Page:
Mars: NASA photo
The sun is farthest from Earth (aphelion) on July 5.
|New Moon||July 8||5:54 a.m.||7:28 p.m.|
|First Quarter||July 15||12:55 p.m.||12:02 a.m. (7/16)|
|Full Moon||July 22||8:03 p.m.||5:32 a.m. (7/23)|
|Last Quarter||July 29||12:04 a.m. (7/30)||2:32 p.m. (7/30)|
Times from the U.S. Naval Observatory
Venus continues to outshine all starlike objects in the sky. It is about 25 degrees to the upper left of the sun at the beginning of the month, setting about 100 minutes after the sun. It shines in the western sky during twilight setting before twilight ends throughout the month. Venus does not set after twilight ends until September.
On July 10, a waxing crescent moon joins Venus in the western sky. The pair is about 8 degrees apart. During the next two weeks, watch Venus approach and pass Regulus. On the next evening, the moon appears in the western sky again with Venus, but the two are nearly 16 degrees apart.
On July 21, Venus passes Regulus, the brightest star in Leo. The pair is about 1 degree apart; that’s about 2 full moon diameters.
For more about Venus as an evening star, click here.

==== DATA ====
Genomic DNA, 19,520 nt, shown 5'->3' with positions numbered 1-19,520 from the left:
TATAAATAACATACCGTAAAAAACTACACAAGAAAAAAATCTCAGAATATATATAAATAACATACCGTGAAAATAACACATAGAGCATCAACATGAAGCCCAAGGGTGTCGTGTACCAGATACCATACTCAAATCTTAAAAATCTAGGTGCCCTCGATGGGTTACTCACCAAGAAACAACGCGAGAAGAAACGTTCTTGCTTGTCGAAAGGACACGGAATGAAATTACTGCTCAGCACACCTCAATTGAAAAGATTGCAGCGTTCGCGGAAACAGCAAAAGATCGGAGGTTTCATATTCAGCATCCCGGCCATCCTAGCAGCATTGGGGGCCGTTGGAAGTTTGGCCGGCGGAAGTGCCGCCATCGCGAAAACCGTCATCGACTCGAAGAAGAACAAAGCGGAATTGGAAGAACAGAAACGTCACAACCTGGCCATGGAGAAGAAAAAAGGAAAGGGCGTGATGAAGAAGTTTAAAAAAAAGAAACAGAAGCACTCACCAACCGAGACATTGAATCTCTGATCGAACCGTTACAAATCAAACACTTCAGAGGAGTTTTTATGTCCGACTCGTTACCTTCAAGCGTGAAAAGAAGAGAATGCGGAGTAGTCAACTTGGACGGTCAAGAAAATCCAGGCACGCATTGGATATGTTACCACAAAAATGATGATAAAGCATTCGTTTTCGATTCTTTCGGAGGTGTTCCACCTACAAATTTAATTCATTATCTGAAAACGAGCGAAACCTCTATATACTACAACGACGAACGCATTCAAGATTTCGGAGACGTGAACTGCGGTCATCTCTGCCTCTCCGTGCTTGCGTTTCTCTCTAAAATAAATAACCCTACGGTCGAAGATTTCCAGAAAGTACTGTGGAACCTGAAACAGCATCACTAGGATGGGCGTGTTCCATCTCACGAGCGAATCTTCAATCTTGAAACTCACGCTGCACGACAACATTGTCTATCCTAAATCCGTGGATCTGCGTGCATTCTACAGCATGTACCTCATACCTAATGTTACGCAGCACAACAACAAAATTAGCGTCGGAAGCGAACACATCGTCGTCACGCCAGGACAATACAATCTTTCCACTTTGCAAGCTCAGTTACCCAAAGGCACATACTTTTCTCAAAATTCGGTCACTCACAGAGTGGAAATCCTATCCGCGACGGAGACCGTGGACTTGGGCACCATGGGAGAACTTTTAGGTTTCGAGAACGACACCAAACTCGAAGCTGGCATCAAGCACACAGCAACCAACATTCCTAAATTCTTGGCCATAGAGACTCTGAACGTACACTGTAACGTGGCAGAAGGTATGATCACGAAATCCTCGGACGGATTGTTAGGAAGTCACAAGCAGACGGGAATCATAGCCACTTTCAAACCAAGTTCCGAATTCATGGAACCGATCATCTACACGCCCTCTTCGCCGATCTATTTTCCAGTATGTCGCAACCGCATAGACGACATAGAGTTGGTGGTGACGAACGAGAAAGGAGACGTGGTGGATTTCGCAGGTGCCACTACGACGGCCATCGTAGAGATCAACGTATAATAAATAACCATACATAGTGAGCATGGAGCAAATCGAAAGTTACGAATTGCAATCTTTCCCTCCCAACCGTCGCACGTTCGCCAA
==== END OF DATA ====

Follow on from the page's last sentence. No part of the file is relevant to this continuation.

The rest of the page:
Saturn is well up in the southern skies at sunset with the star Spica (Virgo) and Zubenelgenubi (Libra) nearby. (Click the image above to see it larger.) At mid-month, the moon moves through the region. The events:
- July 14, the moon is 15 degrees to the lower right of Spica.
- July 15, Spica and the moon are about 1 degree (2 full moon diameters) apart.
- July 16, the moon is 4 degrees to the lower left of Saturn.
- July 17, the moon is 5 degrees to the left of Zubenelgenubi.
Mars, Jupiter, and Mercury are visible during predawn hours in the eastern sky. Jupiter is distinctly brighter than Mars, although Mars has a distinct ruddy color. Both are emerging from their solar conjunctions, appearing low in the eastern sky throughout the month.
On July 15, look for Mars and Jupiter in the east-northeastern sky near the horizon. Find a location with a clear horizon. On this morning the pair is about 3 degrees apart. Mars’ rapid eastern orbital motion carries is close to Jupiter during the next several mornings.
On July 22, the pair is about 3/4 degree apart.
Mercury passes inferior conjunction (between the Earth and Sun) on July 9, rapidly moving into the morning sky. At the end of the month, Mercury appears near Mars and Jupiter. Notice how Mars has moved past Jupiter.
The chart above shows the planets visible without a telescope on July 15, 2013 as ween from above the solar system. (Click the image to see it larger.) Mercury is between Earth and the sun, just past inferior conjunction. Mars and Jupiter are on the morning side of Earth with Saturn and Venus on the evening side.